Pranayama & the Power of Yogic Breathing

Pranayama & the Power of Yogic Breathing

Pranayama is the fourth of the eight limbs of yoga, according to the ancient sage Patanjali. In the second book of The Yoga Sutras we find the description of pranayama as “regulation of breath or the stoppage of inhalation and exhalation, which follows after securing steadiness of the posture, or seat, asana.” Our breath is the external manifestation of our vital life energy, which is our prana. When we learn how to control our breath we can then control our vital life energy. According to the ancient teachings of yoga, it is our prana that keeps us alive and animates our physiology.

Quieting the Mind

Prana moves in five directions in our body. Vital to our well-being, prana dictates our digestion, elimination, expression, circulation, and even how well we receive information by way of the five sense organs. These functions in our bodies and minds are directly affected by the quality, quantity, efficiency, and general relationship that we have with our breath. How much time do we spend paying attention to our breath these days? Unless we are exerting ourselves physically, or experiencing a stressful fight or flight moment, we're not usually aware of our breath.

Children are rarely taught in school to be observant of the breath, yet it is a critical component of our daily lives. When we learn to control our breath, we can control our mind.

Mastering this, we can then thoughtfully manipulate the arms, legs, and mouth, which is quite frankly where I often get into trouble! This balanced circular relationship is vital, and it is our prana which allows the mind to be in motion at all.

Patanjali's Yoga Sutras describe the motion happening in the mind as fluctuations or “vrittis.” Depending on the vibration of the prana, these mental activities will reveal themselves in our body and mind—and they may be good or bad.

If we have disturbed or agitated prana, we may present symptoms of anxiety, restlessness, heart palpitations, and constipation. In Ayurvedic terms, this is called vata dosha. However, if the prana is calm and flowing in all five directions, we will feel grounded, clear, creative, and inspired. The individual will have strong digestion, healthy elimination, good circulation, and clear breathing.

All of this can be directly affected by working with our breath. When we invest the time to build a relationship with the power of our breath, we will learn techniques to fit the needs of any moment. Pranayama can be used to warm up, wake up, and stimulate, or cool off, relax, and calm down.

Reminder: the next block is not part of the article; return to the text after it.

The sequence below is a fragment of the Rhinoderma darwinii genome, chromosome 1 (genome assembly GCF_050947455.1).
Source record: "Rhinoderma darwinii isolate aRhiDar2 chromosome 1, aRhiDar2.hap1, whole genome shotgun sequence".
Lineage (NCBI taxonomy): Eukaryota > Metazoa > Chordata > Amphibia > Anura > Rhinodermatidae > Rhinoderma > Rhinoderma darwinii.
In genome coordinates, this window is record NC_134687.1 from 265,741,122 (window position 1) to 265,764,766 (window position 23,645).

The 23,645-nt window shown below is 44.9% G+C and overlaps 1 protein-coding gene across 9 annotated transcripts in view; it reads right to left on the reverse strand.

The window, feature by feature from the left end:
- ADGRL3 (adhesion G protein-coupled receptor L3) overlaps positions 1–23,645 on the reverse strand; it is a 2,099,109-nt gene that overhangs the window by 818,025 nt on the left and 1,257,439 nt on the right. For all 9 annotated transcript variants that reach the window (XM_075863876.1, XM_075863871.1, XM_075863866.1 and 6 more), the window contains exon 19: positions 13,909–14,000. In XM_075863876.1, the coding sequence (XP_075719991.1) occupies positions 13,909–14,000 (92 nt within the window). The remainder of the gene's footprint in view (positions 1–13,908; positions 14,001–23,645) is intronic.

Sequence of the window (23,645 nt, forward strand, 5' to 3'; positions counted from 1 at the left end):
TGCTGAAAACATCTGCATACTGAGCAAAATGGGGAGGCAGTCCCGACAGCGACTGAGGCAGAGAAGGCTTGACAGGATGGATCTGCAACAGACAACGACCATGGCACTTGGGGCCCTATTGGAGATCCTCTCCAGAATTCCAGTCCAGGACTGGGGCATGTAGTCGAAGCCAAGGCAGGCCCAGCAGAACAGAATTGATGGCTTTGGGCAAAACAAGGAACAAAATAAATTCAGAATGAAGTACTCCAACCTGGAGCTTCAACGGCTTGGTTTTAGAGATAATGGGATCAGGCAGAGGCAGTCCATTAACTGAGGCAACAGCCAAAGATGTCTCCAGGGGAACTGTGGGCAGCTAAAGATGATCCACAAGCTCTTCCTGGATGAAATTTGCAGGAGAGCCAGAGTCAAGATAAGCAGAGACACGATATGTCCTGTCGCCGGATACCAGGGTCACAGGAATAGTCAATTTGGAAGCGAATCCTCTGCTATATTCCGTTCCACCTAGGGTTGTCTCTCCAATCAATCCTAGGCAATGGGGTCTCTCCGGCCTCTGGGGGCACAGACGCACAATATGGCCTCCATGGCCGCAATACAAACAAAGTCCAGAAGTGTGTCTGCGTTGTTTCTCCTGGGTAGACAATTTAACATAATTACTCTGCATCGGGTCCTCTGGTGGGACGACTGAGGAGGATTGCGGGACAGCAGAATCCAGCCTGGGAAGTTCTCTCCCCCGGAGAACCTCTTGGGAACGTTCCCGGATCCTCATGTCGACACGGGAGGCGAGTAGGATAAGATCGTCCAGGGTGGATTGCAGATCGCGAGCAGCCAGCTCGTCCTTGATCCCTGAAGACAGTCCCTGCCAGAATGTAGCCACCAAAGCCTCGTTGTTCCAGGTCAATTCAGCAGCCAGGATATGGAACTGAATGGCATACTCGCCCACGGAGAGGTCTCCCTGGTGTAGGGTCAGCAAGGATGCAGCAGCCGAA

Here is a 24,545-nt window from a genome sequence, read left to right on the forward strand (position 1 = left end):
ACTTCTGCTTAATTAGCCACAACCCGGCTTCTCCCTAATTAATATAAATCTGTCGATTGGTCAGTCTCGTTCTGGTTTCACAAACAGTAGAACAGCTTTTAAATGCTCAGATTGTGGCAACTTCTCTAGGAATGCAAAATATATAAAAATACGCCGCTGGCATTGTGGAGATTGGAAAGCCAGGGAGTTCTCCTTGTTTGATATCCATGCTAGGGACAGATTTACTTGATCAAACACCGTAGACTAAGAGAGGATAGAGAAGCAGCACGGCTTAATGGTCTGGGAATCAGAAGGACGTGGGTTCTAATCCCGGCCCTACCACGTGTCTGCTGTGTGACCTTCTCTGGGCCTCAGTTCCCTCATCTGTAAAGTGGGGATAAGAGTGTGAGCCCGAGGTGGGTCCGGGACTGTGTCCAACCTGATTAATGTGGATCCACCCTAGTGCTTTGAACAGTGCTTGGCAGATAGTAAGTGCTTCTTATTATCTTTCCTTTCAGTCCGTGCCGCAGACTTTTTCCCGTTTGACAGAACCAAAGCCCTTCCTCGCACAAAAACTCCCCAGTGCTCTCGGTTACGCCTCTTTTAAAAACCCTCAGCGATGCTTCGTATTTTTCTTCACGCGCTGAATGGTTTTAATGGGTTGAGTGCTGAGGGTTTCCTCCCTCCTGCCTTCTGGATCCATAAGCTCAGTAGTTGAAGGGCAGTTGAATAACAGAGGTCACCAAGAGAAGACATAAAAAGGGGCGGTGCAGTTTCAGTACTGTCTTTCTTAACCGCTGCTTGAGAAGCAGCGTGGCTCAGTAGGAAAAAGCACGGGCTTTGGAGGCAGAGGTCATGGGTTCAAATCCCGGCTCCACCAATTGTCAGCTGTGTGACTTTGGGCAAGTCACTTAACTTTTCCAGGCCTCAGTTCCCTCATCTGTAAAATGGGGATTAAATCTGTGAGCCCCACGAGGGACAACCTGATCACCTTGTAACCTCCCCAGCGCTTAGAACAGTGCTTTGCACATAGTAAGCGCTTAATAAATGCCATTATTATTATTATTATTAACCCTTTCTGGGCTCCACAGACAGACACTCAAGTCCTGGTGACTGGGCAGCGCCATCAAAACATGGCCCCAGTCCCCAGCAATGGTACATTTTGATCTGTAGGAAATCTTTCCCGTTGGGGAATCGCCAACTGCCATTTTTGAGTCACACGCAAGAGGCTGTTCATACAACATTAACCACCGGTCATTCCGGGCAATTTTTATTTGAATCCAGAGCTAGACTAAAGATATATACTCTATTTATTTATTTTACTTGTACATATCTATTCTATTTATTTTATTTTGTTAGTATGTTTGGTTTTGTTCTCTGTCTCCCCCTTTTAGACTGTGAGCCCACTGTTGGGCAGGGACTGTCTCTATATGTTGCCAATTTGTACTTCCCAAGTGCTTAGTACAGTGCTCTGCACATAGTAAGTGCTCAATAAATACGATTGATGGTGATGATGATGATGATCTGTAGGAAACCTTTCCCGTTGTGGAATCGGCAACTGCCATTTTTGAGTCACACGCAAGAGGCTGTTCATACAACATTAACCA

Focusing the Breath

I like to think of my pranayama practice as mental weightlifting. It is strengthening the mind as it builds focus and concentration. Patanjali explains that the modifications of the breath are either external, internal, or suspended. Pranayama exercises are observed by where the breath is located in the body, duration of time, and number of repetitions.

When he speaks of location, Patanjali is referring to where we place our focus. This is where the mental strengthening comes in. It is very easy and almost natural to allow the mind to wander. Developed concentration allows one to focus awareness, for example at the base of the spine or the third eye. As we dive deeper into pranayama, our single pointed abilities will expand.

In terms of breathing practices, the element of time refers to the length of inhalation, exhalation, or retention. The number or count is how many rounds we do. As we build our practice, these factors will grow accordingly, allowing us to lengthen the in and out breath, hold the retentions longer, and sit in practice with ease.

According to Patanjali, the next step of pranayama should come naturally and effortlessly. Once you're feeling comfortable with your pranayama practice, you'll naturally start to incorporate a momentary suspension of breath, usually occurring during deep meditation. Remember, the breath reflects what is going on in our mind and body, therefore in states of meditation the breath will pause to reflect the stillness of your experience.

Now, this is where it gets good—the cherry on top. When we make the effort to cultivate discipline into our practice, Patanjali says that the veil of heaviness and darkness over our inner light and clarity is destroyed. The mind then becomes fit for concentration, which perfectly leads us to the next limb, pratyahara (consciously withdrawing from the senses). Until then, breathe on and breathe calm.


*** Please always learn pranayama techniques from a seasoned yoga instructor.